Slepov, Soroka, Migur, Kurinnyi, and Golopapa: Cystic Duplication of Ileum Causing Intestinal Obstruction in a Newborn Child



Problem statement and analysis of the recent research

Intestinal cystic duplication is rare vital abnormality which can be found in any location along the digestive tract from the mouth to the anus. The incidence rate is 1 per 4,500 newborns. Most often it affects the small intestine, namely ileum [1]. The first case of intestinal duplication was described by Calder in 1733 [2]. Ladd was the first who systematized various classifications of disease and invented the term “alimentary canal duplication” [3].

Duplication of the intestine may be cystic or tubular. There are also localized forms of intestinal duplication associated with abnormalities of the vertebral column and spinal cord. Localized forms of duplication mostly occur in the area of ​​jejunum and ileum [1]. Typical signs of cystic duplication include intimate adhesion to intestine; smooth-muscle layer in the cyst wall; mucosal layer is histologically similar to one of the gastrointestinal tract segments [4]. Blood supply can be common with the unaffected intestine or independent. Cystic duplications having connections with normal intestine either proximal or distal to the site of injury are the most common. Ununited duplication is quite rare [4].

According to one of the theories, the origin of intestinal duplication is explained by the violation of the digestive tract recanalization during solid phase of embryogenesis. Theory of primary notochords splitting suggests that stretching of neural tube leads to the intestine duplication and abnormalities of the vertebral column and spinal cord (hemi-vertebrae, spina bifida, bands between thoracic and cervical spinal cord) [5, 6].

Clinical manifestations of intestinal duplications vary. Patients may experience abdominal pain, vomiting, tumor formation or acute gastrointestinal bleeding. Duplication in the chest cavity simulates respiratory symptoms [7]. In cases of the small intestine cystic duplication clinical signs depend on the type, size, location and characteristics of the mucosal lining of the cyst. Thus, small cystic duplication can act as an anchor in intussusceptions or volvulus, while large cystic duplications cause clinical picture of intestinal obstruction [7].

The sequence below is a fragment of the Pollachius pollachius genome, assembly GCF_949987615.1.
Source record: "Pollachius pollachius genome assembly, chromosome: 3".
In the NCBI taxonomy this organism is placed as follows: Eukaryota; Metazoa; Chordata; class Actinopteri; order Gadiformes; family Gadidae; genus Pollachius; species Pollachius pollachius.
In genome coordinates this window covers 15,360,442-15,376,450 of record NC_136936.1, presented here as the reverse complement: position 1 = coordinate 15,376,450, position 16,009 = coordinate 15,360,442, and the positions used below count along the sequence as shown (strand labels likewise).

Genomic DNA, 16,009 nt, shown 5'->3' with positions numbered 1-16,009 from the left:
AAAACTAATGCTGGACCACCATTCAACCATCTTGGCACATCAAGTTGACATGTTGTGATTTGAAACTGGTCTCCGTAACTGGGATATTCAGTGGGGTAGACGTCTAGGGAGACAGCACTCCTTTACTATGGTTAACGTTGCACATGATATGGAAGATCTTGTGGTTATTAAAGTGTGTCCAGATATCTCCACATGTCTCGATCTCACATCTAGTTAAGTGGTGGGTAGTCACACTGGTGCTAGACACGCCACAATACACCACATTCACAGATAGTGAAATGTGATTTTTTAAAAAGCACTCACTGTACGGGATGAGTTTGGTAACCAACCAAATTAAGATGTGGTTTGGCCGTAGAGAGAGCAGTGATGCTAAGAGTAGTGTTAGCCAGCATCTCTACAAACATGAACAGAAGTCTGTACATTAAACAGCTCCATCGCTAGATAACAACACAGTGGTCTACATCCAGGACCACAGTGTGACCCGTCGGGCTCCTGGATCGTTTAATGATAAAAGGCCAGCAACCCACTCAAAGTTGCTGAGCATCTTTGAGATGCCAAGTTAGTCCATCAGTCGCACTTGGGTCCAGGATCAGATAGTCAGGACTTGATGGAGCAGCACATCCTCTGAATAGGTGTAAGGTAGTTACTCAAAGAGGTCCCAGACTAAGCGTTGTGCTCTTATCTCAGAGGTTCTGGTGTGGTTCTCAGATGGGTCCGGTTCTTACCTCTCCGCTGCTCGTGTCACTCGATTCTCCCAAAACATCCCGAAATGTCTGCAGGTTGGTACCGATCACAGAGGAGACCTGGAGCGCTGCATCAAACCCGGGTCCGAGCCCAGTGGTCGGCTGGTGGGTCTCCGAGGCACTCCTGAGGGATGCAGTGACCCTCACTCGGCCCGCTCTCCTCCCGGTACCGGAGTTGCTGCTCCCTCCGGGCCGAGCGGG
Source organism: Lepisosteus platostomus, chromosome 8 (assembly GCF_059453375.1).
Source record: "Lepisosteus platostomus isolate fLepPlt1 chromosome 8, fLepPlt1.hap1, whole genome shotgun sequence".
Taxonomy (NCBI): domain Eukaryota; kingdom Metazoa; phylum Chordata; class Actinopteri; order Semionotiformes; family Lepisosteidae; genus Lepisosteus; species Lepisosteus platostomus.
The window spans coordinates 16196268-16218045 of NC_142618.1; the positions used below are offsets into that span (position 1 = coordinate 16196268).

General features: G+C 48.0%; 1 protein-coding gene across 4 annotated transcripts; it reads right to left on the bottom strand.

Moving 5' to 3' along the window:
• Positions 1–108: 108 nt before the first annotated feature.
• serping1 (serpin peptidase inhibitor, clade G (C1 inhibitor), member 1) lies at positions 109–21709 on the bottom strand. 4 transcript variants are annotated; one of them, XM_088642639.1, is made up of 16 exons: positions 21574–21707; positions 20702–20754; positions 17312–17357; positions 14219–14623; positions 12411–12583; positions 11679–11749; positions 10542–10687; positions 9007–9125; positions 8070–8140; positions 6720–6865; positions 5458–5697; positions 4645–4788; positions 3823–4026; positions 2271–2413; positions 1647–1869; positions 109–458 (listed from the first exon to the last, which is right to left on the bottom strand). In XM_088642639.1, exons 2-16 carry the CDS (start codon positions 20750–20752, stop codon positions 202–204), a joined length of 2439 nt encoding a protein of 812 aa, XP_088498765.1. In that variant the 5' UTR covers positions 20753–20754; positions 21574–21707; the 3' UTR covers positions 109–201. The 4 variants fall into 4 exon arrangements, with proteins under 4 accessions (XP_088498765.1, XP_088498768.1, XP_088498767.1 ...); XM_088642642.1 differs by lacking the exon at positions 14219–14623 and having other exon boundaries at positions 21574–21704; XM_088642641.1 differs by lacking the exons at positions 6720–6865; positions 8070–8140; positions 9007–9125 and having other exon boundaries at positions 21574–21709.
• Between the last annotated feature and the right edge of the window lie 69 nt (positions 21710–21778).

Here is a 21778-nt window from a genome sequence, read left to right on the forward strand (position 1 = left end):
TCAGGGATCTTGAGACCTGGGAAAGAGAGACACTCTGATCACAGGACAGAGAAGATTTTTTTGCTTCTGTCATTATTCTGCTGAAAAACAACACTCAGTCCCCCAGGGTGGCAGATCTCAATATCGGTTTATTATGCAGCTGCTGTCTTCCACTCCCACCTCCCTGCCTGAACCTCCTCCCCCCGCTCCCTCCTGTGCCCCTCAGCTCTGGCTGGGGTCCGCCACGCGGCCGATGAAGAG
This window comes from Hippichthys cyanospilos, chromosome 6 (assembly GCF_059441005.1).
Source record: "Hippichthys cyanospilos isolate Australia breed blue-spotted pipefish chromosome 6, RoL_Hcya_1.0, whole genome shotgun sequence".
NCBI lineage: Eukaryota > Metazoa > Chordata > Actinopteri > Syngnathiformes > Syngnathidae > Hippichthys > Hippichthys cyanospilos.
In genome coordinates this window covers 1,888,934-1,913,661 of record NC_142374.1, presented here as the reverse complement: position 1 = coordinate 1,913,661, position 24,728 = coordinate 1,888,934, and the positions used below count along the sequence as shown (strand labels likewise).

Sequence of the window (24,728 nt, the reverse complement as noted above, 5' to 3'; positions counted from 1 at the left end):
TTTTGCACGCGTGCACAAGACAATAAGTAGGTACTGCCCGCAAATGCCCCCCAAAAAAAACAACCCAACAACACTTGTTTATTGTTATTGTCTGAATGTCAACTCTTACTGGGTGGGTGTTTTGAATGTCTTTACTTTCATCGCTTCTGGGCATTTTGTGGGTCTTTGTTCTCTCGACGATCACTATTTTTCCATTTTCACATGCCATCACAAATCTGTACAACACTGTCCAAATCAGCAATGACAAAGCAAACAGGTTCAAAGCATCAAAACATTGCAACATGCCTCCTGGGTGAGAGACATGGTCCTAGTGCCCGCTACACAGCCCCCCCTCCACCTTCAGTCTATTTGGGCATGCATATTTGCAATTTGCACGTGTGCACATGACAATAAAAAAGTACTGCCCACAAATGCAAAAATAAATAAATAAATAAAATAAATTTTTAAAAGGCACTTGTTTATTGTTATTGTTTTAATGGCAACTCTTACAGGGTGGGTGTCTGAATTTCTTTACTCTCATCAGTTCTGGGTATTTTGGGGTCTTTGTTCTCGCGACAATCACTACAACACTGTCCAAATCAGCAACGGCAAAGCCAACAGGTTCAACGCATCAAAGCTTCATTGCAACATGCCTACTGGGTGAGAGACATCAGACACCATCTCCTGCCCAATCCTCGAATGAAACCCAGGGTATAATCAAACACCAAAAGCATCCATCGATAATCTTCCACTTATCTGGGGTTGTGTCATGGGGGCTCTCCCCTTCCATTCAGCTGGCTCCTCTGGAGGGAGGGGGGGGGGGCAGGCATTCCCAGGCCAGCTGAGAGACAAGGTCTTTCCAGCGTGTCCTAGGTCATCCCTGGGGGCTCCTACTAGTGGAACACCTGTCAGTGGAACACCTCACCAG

The diagnostic algorithm for suspected cystic intestinal duplication includes an X-ray examination with contrast of the intestine. Contrast passage can detect filling defect and, rarely, connection of cyst and intestine cavity. Ultrasound is quite important in the diagnosis of cystic duplication. The latter, in its turn, is visualized as echo positive inner edge represented by the mucous membrane and outer hypoechoic rim of smooth muscle layer. This sign is called as “symptom of muscular embankment”. On computed tomography cystic duplications manifest as round, fluid-filled cysts with a smooth membrane [1, 7].

Treatment of cystic intestinal duplication is surgical. The optimum amount of the operation is excision of cystic duplication with adhered segment of intestine after ligation of vessels that provide blood supply to these structures. Only cyst removal is not radical, because of the common intestinal wall and, often, the blood supply [1].

Clinical case

The newborn F, a boy, was born on 02.03.14 in obstetric clinics of SE “IPOG NAMS Ukraine” from the III pregnancy, II childbearing, by c-section, in term of 39-40 weeks. Weight at birth constituted 3,640 g, Apgar score – 5 points on the first and fifth minutes of life, body length – 53 cm, head circumference – 36 cm, chest circumference – 36 cm.

Low intestinal obstruction was diagnosed on prenatal ultrasound in fetal medicine department of SI “IPOG NAMS” on the 25th week of pregnancy when echo negative formation was detected in the lower abdomen with size: 28x16 mm 11x8, 6x8 mm moderate increase in amniotic fluid. In prenatal ultrasound follow-up on the 38th week of pregnancy dilated bowel loops in the lower abdomen were detected with the size of 66x54 mm, 47x42 mm, 29x23 mm, and significant increase in amniotic fluid.